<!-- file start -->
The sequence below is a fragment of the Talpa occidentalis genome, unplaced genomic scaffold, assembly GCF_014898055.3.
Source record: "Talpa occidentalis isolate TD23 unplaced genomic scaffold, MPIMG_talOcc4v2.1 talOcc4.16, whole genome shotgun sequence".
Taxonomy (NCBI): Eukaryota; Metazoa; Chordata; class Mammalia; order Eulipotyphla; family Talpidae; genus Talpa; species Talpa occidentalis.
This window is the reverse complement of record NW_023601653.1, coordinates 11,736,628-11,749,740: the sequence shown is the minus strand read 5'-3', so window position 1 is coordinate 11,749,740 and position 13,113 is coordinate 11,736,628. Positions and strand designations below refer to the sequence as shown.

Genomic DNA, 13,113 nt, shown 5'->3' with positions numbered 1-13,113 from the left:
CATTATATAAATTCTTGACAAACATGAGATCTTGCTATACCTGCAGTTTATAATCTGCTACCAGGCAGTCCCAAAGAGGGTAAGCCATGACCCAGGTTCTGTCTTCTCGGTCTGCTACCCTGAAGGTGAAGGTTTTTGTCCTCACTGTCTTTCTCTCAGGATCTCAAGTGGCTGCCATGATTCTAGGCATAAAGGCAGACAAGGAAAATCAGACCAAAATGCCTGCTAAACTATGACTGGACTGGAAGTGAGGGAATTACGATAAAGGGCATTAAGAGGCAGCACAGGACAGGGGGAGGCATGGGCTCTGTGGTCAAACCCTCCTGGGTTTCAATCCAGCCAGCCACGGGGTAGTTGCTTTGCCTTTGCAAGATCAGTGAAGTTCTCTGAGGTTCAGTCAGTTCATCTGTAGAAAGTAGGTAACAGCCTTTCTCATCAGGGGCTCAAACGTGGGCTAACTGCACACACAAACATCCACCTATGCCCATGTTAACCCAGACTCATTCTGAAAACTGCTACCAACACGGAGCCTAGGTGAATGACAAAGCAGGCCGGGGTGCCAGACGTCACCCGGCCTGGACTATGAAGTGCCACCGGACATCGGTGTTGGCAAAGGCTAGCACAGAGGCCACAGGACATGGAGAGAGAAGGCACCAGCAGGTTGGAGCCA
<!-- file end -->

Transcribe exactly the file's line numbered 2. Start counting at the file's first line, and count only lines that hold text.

Source record: "Talpa occidentalis isolate TD23 unplaced genomic scaffold, MPIMG_talOcc4v2.1 talOcc4.16, whole genome shotgun sequence".